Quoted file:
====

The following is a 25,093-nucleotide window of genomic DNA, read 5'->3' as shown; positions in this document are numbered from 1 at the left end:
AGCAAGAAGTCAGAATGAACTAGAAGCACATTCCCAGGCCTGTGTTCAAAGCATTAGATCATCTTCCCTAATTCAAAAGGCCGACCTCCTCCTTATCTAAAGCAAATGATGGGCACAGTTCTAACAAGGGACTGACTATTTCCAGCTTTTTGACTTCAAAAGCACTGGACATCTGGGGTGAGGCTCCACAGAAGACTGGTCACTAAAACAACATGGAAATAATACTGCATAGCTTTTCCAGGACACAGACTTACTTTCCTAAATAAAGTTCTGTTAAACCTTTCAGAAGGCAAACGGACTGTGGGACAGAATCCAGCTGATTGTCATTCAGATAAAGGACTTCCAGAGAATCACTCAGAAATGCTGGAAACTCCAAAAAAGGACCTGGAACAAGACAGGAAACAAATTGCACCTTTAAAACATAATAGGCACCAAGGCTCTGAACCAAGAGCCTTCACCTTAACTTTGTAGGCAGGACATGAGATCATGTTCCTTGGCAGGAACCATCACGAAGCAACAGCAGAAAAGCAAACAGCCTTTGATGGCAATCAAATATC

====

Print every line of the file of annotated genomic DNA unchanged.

The following is a 25,093-nucleotide window of genomic DNA, read 5'->3' as shown; positions in this document are numbered from 1 at the left end:
AGCAAGAAGTCAGAATGAACTAGAAGCACATTCCCAGGCCTGTGTTCAAAGCATTAGATCATCTTCCCTAATTCAAAAGGCCGACCTCCTCCTTATCTAAAGCAAATGATGGGCACAGTTCTAACAAGGGACTGACTATTTCCAGCTTTTTGACTTCAAAAGCACTGGACATCTGGGGTGAGGCTCCACAGAAGACTGGTCACTAAAACAACATGGAAATAATACTGCATAGCTTTTCCAGGACACAGACTTACTTTCCTAAATAAAGTTCTGTTAAACCTTTCAGAAGGCAAACGGACTGTGGGACAGAATCCAGCTGATTGTCATTCAGATAAAGGACTTCCAGAGAATCACTCAGAAATGCTGGAAACTCCAAAAAAGGACCTGGAACAAGACAGGAAACAAATTGCACCTTTAAAACATAATAGGCACCAAGGCTCTGAACCAAGAGCCTTCACCTTAACTTTGTAGGCAGGACATGAGATCATGTTCCTTGGCAGGAACCATCACGAAGCAACAGCAGAAAAGCAAACAGCCTTTGATGGCAATCAAATATC